Back in September, I learned that I was joining the Insolvency Service’s Policy team. Almost immediately I volunteered to help the Forward Thinking: Research & Technical Conference on Friday, 19 November.
I was filled with a mixture of excitement and anxiety, as I had not been in such a public arena for over 18 months due to the pandemic. On top of that, I was going to be responsible for organising future conferences.
Excellence and innovation
Little did I know, there was already lots of excitement and anticipation behind the scenes because this was the Insolvency Service’s first academic conference since 2012. The conference was a joint venture between our Policy and Technical teams.
A lot had happened in those 9 years; the London Olympics, the UK left the European Union, the Insolvency Rules 2016, and of course the Coronavirus, which in turn brought about the Corporate Insolvency and Governance Act 2020.
The conference would also bring us together with esteemed minds from the academic and legal world, emphasising the UK’s reputation as a centre of excellence and innovation for insolvency.
Everyone involved had already played a large role in shaping the insolvency landscape over the last 9 years, but instead of reflecting on the past, this was a chance for them to look forwards. After all, the conference theme was ‘Insolvency strategies for the post-pandemic economy’.
Read our blog: Planning strategies for a post-pandemic economy
And what better place to hold a ‘Forward Thinking’ conference than Aston University. I’d passed the campus thousands of times, but never been inside, even though the secret garden of academia is just a few minutes’ walk from our Birmingham office. The facilities were spacious, modern, and allowed us to stream the event online simultaneously. We only saw the proverbial tip of the iceberg during our little time there, but it was clear why Aston was The Guardian’s University of the Year for 2020.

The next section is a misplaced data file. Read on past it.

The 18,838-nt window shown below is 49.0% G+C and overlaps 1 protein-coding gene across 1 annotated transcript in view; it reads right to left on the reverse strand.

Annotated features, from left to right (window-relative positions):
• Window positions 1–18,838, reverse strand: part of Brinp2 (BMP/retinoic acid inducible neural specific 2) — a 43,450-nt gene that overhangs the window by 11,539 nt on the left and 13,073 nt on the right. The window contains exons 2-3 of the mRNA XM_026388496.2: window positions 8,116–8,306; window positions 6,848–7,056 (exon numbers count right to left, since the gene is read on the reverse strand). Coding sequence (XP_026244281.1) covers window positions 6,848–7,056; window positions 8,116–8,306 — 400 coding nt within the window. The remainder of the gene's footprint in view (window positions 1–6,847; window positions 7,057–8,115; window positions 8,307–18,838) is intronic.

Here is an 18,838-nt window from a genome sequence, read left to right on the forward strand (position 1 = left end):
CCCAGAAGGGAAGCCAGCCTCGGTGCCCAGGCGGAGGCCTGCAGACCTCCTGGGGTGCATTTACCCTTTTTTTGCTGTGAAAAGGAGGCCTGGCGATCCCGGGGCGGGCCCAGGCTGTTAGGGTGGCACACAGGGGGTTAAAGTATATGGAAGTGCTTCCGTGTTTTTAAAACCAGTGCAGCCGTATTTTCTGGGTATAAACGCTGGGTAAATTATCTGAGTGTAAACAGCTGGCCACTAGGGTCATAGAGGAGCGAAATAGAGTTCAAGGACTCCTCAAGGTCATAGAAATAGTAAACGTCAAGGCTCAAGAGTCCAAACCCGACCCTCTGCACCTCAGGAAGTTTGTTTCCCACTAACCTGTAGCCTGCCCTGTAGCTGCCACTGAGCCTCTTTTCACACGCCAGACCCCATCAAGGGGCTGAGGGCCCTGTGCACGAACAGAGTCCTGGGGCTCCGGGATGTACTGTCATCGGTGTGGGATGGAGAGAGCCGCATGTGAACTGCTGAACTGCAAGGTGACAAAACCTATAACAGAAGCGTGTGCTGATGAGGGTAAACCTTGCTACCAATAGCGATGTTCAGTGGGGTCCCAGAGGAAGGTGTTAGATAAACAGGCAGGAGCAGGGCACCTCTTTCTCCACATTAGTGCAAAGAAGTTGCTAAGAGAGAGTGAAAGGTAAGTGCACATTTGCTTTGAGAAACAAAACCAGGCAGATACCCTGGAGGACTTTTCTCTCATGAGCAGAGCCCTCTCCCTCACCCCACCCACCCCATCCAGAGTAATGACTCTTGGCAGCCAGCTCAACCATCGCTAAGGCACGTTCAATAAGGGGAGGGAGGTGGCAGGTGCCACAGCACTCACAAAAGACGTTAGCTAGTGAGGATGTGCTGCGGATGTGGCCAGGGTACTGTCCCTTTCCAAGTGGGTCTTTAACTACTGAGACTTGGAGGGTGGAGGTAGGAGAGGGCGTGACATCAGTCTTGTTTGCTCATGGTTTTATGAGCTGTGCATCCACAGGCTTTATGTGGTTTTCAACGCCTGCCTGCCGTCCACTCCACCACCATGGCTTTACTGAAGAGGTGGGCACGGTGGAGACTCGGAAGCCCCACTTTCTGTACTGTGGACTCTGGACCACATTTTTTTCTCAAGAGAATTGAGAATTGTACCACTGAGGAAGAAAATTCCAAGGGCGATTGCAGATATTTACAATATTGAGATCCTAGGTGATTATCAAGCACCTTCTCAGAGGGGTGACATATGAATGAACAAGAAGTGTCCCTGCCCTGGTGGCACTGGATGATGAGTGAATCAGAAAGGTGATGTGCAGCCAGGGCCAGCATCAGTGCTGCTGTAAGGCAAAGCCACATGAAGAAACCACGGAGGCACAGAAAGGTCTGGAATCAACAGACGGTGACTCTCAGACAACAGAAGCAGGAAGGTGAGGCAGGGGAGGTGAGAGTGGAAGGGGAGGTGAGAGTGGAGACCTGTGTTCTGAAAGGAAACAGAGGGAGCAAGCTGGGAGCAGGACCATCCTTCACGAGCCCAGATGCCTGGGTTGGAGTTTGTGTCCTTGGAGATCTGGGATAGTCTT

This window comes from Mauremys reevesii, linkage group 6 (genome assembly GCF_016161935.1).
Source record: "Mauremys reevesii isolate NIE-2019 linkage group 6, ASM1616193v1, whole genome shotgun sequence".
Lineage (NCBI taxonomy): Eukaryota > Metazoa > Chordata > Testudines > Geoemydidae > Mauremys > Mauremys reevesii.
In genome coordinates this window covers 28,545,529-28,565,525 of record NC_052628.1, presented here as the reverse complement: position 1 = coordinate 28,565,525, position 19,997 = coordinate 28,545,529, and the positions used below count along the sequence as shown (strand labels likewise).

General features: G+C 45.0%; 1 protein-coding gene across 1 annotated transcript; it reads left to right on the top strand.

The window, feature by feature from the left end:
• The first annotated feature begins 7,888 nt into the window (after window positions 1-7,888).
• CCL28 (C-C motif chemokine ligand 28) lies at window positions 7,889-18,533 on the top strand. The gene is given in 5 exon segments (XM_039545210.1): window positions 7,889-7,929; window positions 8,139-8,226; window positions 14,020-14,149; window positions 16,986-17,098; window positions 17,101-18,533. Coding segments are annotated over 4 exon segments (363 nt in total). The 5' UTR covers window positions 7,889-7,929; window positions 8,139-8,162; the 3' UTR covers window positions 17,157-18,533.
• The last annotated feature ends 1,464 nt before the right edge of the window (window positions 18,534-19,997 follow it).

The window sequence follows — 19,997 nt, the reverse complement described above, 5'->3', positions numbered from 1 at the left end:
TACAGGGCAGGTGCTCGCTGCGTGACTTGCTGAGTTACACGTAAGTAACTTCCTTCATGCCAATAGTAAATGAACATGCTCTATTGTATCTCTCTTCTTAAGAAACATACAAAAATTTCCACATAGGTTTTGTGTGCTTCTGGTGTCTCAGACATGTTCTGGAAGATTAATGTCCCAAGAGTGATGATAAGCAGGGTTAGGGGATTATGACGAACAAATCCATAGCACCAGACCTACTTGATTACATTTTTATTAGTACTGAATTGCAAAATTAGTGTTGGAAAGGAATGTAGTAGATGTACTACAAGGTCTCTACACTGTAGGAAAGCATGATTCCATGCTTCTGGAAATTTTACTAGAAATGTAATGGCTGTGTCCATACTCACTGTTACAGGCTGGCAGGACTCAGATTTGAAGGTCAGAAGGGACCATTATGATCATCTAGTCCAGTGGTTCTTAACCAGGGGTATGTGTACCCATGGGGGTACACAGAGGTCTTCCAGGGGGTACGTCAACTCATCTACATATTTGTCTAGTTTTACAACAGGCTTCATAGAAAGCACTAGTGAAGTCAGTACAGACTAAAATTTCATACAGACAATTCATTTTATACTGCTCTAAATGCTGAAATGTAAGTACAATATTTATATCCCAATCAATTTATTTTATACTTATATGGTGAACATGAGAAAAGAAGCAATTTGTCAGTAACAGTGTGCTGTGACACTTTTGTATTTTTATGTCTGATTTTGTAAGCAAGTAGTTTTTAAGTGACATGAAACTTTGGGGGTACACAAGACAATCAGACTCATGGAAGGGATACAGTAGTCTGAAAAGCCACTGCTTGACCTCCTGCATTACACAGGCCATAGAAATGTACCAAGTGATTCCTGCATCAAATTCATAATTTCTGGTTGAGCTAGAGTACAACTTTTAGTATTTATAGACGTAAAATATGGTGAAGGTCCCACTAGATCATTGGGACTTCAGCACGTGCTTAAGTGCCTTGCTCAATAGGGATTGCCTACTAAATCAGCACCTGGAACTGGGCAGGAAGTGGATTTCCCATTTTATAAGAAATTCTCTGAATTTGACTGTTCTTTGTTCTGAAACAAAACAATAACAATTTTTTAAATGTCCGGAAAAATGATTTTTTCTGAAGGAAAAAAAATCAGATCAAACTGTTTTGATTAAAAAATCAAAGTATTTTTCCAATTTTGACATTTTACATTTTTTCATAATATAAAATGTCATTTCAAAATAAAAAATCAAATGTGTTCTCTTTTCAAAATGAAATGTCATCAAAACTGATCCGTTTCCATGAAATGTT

The big day arrives
Long before I’d joined the team, there had already been an academic committee who reviewed and chose the papers to be presented on the day. The schedule, with biographies of our guest speakers, had been issued to all delegates. Each speaker was an expert in their respected fields, with a broad range of knowledge in the UK insolvency regime, as well as further afield including Canada, Cyprus, and Nigeria.
On the day, each session had a chair to keep proceedings flowing, and fielding questions from audience members in the room and online. The papers presented were a mixture of technical or research, with some sessions hosting a panel of experts combining similar themes such as pre-pack administrations. All the talks were lively and engaging, with good use of slides and positive participation from audience.
Meanwhile, colleagues moderated the questions being asked online. Our social media channels highlighted events as they happened. That in turn generated more online delegates throughout the day.
At the conference, delegates had a variety of sessions to choose from. The over-lapping schedule meant it was impossible to attend every session. Thankfully, the team who broadcast the event online have recorded the livestreams, and we’re planning on publishing those in due course. We’ll also looking to publish online the papers when the presenters have finalised their work. We expect to publish those in Spring 2022.
Personally, I missed many of the talks because it was a day of running around behind the scenes. So I’m looking forward to watching the combined panel with Dr Riz Mokal, Dr Alfonso Nocilla and Dr Bolanle Adebola, and the talk from Dr Stephen Baister without any interruptions.
Some time has passed since the conference, and everyone has had time to reflect on the day. We had nearly 400 participants online, who asked nearly 100 questions. We’ve already had some very kind and excellent feedback, which is extremely encouraging.
A lot of the feedback from online delegates told us how well the livestreams worked and that some of them would like to attend in person next year. I hope they can make it, and I look forward to meeting everyone.
In the meantime, I’m already looking at next year’s conference. There’s lots to do! Including some early thinking about the content and where the conference will be held.
My day was long and exhausting, but a lot of fun. Now I feel the pressure for next year to make it as good as this year’s!
If you were at the conference, either in person or online, please feel free to send me your feedback by writing to firstname.lastname@example.org.